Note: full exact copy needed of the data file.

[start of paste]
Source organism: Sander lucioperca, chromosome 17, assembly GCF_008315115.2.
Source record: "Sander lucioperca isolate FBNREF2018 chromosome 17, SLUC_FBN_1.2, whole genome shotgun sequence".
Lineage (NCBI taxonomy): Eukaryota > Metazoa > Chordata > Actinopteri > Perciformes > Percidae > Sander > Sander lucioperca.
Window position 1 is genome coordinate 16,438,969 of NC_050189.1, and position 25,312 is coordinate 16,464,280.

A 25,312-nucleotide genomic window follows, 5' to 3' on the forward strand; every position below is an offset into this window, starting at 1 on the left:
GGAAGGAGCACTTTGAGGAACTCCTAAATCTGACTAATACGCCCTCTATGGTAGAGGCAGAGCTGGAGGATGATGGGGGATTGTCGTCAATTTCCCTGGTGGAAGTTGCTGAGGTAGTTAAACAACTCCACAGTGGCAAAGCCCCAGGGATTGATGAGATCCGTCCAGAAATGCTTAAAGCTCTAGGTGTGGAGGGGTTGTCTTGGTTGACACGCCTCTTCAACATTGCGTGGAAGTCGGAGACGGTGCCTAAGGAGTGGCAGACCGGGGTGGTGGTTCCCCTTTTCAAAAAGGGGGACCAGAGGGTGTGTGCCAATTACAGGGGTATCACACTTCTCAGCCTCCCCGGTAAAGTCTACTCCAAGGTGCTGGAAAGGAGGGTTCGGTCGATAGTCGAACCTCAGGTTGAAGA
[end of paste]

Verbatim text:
Source organism: Sander lucioperca, chromosome 17, assembly GCF_008315115.2.
Source record: "Sander lucioperca isolate FBNREF2018 chromosome 17, SLUC_FBN_1.2, whole genome shotgun sequence".
Lineage (NCBI taxonomy): Eukaryota > Metazoa > Chordata > Actinopteri > Perciformes > Percidae > Sander > Sander lucioperca.
Window position 1 is genome coordinate 16,438,969 of NC_050189.1, and position 25,312 is coordinate 16,464,280.

A 25,312-nucleotide genomic window follows, 5' to 3' on the forward strand; every position below is an offset into this window, starting at 1 on the left:
GGAAGGAGCACTTTGAGGAACTCCTAAATCTGACTAATACGCCCTCTATGGTAGAGGCAGAGCTGGAGGATGATGGGGGATTGTCGTCAATTTCCCTGGTGGAAGTTGCTGAGGTAGTTAAACAACTCCACAGTGGCAAAGCCCCAGGGATTGATGAGATCCGTCCAGAAATGCTTAAAGCTCTAGGTGTGGAGGGGTTGTCTTGGTTGACACGCCTCTTCAACATTGCGTGGAAGTCGGAGACGGTGCCTAAGGAGTGGCAGACCGGGGTGGTGGTTCCCCTTTTCAAAAAGGGGGACCAGAGGGTGTGTGCCAATTACAGGGGTATCACACTTCTCAGCCTCCCCGGTAAAGTCTACTCCAAGGTGCTGGAAAGGAGGGTTCGGTCGATAGTCGAACCTCAGGTTGAAGA